Pokémon Go is all the rage right now. Everyone from your kids to your boss is playing the augmented reality game. The intent of the game is to encourage users to get up, get out and explore. Although the basic premise doesn’t increase your public entity’s liability per se, the game creates an increased exposure to risk including physical risks to actual life and limb. The full attention of an enthusiastic player likely takes precedence to the exclusion of all else.
Pokémon Go uses the GPS capabilities of a smartphone or tablet in conjunction with Google Maps to “place” creatures in real world locations, which you then try to find them using your device as a guide. Once you are in proximity to the “placed” creature, you then use your device’s camera to “view” the creature and try to “capture” it.
Because Pokémon Go uses Google Maps, it is very likely that many Pokémon characters are available for catching in many of your public areas including your community parks, recreation centers, and even law enforcement facilities. With the fanatical buzz surrounding this game already, now is a good time to familiarize yourself and employees of the risks that come with playing Pokémon Go.
What makes game players a liability?
- Hazards that are not properly marked, in combination with a surge in foot traffic, could increase the potential for injury on site.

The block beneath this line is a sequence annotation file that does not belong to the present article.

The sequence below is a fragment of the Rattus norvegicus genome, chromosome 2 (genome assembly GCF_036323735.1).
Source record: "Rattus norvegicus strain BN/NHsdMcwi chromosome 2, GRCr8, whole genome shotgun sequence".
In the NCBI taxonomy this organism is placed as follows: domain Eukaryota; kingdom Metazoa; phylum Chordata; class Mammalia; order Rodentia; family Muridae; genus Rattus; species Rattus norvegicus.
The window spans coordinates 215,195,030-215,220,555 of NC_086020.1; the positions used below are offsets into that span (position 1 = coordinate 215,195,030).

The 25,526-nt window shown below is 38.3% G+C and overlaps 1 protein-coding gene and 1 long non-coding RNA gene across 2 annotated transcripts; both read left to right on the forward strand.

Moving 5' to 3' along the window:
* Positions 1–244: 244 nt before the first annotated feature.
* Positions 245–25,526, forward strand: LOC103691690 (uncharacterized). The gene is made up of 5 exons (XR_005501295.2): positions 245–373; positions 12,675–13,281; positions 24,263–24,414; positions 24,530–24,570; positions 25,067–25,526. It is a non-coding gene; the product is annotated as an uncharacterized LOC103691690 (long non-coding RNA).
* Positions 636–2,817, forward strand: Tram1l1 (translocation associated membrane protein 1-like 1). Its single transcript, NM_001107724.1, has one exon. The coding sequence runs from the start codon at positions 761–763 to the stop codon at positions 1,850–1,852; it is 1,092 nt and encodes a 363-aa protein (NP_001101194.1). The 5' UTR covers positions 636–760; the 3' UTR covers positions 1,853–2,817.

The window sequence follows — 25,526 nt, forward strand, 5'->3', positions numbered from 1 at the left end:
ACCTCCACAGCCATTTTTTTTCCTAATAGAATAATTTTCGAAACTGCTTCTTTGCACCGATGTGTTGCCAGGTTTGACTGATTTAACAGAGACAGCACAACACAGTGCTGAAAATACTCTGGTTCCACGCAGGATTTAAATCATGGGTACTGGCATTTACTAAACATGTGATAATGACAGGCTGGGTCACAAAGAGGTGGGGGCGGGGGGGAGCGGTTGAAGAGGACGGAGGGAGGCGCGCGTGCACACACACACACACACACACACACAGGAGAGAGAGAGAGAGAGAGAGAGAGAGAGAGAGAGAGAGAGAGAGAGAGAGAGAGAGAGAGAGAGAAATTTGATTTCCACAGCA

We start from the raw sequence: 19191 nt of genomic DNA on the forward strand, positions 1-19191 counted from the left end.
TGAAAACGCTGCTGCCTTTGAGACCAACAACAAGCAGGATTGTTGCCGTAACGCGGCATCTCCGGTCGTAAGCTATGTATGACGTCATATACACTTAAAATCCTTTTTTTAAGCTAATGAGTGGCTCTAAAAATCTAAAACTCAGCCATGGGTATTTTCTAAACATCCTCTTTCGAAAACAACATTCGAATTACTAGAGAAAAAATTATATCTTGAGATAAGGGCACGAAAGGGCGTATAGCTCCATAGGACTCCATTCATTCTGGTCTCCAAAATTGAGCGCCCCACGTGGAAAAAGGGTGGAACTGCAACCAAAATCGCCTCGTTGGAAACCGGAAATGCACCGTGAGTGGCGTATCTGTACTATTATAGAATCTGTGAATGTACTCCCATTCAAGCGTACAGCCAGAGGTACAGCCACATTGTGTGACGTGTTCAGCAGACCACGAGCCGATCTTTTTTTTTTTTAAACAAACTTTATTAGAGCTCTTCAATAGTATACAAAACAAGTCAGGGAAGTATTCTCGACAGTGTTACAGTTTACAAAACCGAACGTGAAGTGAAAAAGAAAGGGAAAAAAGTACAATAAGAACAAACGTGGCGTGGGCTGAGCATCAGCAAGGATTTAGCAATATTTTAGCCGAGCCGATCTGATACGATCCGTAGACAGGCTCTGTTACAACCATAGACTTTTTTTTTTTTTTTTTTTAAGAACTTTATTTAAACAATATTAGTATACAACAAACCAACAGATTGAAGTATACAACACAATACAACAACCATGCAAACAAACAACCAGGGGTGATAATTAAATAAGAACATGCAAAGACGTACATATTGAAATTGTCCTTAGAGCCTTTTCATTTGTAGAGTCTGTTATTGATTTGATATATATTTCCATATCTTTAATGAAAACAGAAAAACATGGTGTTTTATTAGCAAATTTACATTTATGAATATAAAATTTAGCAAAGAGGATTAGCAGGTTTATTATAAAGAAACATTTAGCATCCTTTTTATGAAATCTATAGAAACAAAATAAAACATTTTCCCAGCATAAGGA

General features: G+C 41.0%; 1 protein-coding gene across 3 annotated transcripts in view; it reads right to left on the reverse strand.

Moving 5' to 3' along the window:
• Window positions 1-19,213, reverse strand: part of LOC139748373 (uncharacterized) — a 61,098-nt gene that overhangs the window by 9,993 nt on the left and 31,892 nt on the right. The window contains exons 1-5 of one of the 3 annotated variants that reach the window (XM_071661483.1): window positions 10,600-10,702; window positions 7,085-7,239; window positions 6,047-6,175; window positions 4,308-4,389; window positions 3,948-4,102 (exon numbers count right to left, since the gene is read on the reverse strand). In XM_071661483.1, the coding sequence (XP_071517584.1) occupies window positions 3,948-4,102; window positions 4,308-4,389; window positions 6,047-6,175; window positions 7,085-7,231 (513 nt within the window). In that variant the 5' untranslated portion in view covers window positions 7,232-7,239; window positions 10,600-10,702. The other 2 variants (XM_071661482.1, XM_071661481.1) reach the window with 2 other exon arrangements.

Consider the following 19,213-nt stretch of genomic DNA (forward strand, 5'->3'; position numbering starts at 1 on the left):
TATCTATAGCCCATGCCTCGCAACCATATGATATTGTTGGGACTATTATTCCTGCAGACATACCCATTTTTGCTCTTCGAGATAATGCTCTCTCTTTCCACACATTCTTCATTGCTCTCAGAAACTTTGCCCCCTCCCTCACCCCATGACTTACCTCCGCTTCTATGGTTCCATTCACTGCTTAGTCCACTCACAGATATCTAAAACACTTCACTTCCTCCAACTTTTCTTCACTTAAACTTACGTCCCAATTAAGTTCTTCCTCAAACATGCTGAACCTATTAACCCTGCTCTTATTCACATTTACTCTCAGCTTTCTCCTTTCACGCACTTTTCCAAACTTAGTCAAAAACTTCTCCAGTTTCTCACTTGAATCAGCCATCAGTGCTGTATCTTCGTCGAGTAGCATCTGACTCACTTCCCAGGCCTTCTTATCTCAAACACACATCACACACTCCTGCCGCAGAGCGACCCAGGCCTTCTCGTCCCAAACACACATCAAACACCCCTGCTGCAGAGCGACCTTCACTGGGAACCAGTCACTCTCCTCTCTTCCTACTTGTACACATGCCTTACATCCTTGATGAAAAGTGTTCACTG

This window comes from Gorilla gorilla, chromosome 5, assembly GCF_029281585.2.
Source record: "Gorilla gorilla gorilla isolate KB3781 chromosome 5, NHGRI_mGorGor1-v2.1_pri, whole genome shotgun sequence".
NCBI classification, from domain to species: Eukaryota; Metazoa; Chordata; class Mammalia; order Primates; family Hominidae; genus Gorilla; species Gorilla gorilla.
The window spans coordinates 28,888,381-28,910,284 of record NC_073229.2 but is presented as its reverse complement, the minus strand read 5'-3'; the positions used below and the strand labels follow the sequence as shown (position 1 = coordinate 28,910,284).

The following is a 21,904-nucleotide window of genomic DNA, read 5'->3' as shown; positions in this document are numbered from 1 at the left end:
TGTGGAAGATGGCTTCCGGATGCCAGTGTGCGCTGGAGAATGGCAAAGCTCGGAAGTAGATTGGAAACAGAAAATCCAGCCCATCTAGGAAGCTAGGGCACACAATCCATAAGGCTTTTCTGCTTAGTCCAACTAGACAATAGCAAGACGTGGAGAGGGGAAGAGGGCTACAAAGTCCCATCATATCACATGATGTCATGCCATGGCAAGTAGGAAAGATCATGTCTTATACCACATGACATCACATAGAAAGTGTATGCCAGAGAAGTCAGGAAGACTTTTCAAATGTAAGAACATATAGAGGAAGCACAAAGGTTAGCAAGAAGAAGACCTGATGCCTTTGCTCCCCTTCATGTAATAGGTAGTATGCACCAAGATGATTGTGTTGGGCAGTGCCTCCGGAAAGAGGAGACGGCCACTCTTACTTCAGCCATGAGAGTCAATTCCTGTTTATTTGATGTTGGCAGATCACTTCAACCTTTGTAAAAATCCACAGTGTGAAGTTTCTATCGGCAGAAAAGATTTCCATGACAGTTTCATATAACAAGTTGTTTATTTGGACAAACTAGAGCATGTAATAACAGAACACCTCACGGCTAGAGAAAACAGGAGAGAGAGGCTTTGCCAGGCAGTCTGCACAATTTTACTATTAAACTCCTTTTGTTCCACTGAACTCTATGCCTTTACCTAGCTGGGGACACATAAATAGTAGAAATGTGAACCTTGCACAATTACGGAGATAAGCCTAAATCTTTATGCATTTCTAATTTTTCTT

- Game play at unsafe hours i.e. dark, after curfew, in forbidden areas.
- Locations that may not be open to the public does not stop game players from attempting to enter in order to catch Pokémon.
Things to consider:
- Will Pokémon Go users disrupt employees or operations?
- Is there a landmark within your public entity where it may be disrespectful to invite users of the game to play?
- Are there hazards that may be unsafe?
- Holes in the ground.
- Broken equipment.
- Tree branches or rocks jutting out into pathways.
How to remove your location from the game:
- You can request a location to be removed from the game by submitting a request on Niantic’s support site for Pokémon Go.
- Another option is to make an appeal on a Google page specific to the Pokémon Go game.
NOTE: There is no guarantee these solutions will result in a location removal.
If you answered yes to one of the above questions, it may be wise to post a bulletin notifying the public that Pokémon Go game play is not allowed on the property. Although, it is unenforceable, posting signage stating game play is not allowed may simply keep foot traffic reduced.
If the answer to all of the above questions was no, and allowing or promoting Pokémon Go game play is something you want to proceed with, keep in mind that your public entity should still take precautions to minimize injuries or accidents. It is important to note, that just because you may see an increase in foot traffic, your insurance coverage needs no alteration. And, be mindful that, unfortunately, even if you do not promote the game, game users could still likely find their way on site. Thus, no matter what your public entity’s position, it is critical to take precautionary steps in order to promote the safety of both your employees and Pokémon Go players.
Here are some examples of public entities addressing Pokémon Go:
Click on each photo to enlarge.
To learn more about the game visit, Pokémon Go.